Opinion | If Roe is overthrown, democracy could be the best way to fight abortion

Much earlier than opponents hope and supporters fear, Roe vs. Wade may no longer regulate abortion rights in the United States, and each state may be faced with the challenge of enacting its own laws in this complex area.

Here’s an idea they should consider: democracy, specifically, allowing voters to decide abortion laws for their state through referendums.

To many Americans, accustomed to the fact that abortion laws are passed by judges, this may seem like a strange idea, but in fact, it is even stranger that judges enact abortion laws. In most other democracies, abortion laws have been passed more democratically, either by elected representatives or by the voters themselves in referendums.

This second option, referendums, is especially attractive to an issue like abortion because it boils down to core issues of community values ​​and is not overly technical. Public debate, followed by an opportunity for voters to decide directly on the issue, will lead to a result that reflects the prevailing community opinion; those on the losing side may not like it, but they are less likely to question its legitimacy

While some fear that referendums will polarize the electorate and lead to extreme results, this has not happened in other countries. This includes predominantly Catholic countries, where voters have had to weigh the church’s resistance to abortion against more secular issues and values. It turns out that controversial issues in which religion influences the opinion of many voters are actually good controversies that should be resolved in a referendum.

Ireland shows how this can be done. In 2016, parliament created a citizens’ assembly made up of 99 randomly selected citizens, chaired by a Supreme Court judge, to consider the issue of abortion. At the time, a deeply Catholic country prohibited abortion unless there was a serious risk to the woman’s life. The meeting heard the views of experts from both sides and deliberated for several months before recommending a nationwide vote on the issue. Parliament followed the advice and held a referendum in 2018 in which 66 percent of voters approved constitutional amendments to allow abortion. While this was not the outcome that everyone preferred, the Irish people generally accepted it as legitimate and the issue was settled civilly.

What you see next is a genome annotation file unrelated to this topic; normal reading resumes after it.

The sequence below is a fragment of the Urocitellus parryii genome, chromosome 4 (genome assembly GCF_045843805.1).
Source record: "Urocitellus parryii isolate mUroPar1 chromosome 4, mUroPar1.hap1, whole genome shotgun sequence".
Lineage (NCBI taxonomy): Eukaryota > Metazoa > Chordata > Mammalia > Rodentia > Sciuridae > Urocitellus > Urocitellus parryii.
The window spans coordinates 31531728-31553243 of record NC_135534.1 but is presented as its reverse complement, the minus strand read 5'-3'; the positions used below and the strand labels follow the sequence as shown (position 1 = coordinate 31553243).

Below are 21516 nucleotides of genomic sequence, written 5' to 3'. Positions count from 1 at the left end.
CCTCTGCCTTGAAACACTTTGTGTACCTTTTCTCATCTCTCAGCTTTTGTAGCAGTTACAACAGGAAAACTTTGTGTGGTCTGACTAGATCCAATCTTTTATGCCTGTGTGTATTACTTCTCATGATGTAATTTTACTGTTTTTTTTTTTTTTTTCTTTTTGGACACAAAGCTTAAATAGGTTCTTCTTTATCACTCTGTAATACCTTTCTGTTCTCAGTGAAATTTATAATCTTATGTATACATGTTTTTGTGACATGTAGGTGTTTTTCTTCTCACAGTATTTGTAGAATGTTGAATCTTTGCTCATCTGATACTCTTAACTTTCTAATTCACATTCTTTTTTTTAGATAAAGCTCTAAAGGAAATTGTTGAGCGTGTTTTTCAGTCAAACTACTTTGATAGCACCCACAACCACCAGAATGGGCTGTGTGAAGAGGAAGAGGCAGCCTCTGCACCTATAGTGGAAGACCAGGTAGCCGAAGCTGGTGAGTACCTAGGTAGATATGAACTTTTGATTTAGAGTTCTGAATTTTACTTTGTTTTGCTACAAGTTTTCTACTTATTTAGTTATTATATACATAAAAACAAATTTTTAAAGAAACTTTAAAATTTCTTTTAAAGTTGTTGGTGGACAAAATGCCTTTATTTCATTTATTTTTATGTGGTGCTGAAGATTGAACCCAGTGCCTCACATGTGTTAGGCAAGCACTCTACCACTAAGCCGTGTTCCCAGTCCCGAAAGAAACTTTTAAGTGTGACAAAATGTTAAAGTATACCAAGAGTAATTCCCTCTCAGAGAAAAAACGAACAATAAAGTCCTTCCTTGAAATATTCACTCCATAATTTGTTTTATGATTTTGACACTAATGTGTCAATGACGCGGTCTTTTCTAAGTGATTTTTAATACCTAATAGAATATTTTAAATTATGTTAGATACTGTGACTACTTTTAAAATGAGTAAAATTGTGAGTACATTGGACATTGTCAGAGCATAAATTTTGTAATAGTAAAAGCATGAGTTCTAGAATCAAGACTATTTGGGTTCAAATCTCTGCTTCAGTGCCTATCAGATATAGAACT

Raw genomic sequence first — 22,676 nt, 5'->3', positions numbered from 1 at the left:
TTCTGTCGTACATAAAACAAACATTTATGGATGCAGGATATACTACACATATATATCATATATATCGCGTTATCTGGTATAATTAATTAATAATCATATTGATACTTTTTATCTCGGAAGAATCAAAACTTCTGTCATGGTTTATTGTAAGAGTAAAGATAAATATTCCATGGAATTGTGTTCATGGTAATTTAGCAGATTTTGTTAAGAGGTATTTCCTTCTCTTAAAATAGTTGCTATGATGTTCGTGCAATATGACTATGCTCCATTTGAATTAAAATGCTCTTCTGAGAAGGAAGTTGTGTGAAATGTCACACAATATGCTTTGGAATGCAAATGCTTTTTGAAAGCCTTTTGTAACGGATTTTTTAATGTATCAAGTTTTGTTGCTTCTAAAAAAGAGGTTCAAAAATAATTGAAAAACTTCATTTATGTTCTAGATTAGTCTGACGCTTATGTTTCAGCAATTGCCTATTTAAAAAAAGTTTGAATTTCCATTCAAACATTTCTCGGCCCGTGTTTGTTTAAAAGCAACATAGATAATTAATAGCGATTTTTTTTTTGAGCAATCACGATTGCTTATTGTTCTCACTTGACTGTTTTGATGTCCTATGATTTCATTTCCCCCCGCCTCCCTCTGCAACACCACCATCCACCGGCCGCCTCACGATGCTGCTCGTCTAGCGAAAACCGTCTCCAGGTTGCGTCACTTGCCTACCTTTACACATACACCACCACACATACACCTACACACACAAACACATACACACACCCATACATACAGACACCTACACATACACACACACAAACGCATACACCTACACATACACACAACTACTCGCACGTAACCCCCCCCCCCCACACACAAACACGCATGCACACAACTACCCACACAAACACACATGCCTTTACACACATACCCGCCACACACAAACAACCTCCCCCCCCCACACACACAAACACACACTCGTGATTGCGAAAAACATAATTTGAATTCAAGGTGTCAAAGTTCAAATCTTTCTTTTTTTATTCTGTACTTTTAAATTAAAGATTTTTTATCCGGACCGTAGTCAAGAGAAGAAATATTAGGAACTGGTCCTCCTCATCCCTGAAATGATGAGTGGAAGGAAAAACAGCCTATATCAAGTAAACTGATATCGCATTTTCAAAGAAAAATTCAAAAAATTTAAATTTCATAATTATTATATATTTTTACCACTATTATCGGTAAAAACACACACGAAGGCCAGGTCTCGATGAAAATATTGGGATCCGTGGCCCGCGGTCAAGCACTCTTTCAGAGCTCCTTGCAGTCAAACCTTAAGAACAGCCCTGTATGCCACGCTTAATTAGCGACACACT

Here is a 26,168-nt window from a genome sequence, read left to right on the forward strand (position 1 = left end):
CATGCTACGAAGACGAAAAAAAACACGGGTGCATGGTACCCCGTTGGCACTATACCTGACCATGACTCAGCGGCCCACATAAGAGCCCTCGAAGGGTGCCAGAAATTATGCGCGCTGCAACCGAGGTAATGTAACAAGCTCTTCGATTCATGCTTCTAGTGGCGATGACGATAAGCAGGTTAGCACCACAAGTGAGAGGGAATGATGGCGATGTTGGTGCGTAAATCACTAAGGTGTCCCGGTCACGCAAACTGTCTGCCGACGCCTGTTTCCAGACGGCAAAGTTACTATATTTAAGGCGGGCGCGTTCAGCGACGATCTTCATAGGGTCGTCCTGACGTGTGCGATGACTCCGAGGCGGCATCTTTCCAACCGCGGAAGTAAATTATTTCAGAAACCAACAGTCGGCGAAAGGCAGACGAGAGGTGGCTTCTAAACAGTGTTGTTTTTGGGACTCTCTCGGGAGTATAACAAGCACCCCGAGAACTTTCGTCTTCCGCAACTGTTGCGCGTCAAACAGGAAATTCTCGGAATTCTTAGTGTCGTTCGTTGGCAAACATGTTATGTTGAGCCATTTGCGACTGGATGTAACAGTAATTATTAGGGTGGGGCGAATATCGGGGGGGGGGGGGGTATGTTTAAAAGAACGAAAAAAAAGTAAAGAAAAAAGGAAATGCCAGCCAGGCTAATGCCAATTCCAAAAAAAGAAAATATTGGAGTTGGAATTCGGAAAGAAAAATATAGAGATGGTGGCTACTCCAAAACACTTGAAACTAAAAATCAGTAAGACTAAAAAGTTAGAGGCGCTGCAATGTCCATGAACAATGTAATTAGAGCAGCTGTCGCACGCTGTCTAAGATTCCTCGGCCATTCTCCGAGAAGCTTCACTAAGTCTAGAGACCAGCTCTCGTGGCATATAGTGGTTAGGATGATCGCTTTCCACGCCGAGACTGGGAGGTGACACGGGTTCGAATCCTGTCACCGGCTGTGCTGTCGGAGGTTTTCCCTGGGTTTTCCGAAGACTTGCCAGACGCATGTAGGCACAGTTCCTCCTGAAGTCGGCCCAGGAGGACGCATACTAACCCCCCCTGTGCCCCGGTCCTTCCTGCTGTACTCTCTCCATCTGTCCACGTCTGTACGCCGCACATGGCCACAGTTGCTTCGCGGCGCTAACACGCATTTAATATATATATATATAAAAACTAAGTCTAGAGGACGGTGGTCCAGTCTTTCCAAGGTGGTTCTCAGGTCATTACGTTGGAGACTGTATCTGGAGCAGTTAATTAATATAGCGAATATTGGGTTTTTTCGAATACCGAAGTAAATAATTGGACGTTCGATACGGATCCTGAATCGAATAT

In a similar vein, the predominantly Catholic Mediterranean microstates of Gibraltar and San Marino recently held referendums to legalize abortion. More than 60 percent of voters approved legalization in both countries.

One of the advantages of enacting an abortion law through a referendum is that it is a democratic procedure, and experience has shown that voters are more willing to make public decisions when they are taken through a democratic process rather than through the courts. The comparison between Italy and the United States is instructive. In the United States, abortion has been legalized by nine unelected Supreme Court justices who are not accountable to voters. This decision sparked a storm of controversy, led to the creation of interest groups fully focused on overturning or maintaining the decision, and made abortion one of the most controversial issues in American politics that it remains today. Italy, a predominantly Catholic country in which even the Vatican is located, legalized abortion, but did it democratically with a nationwide referendum in 1978. This, in fact, settled the issue, and it did not become as controversial an issue as in the United States.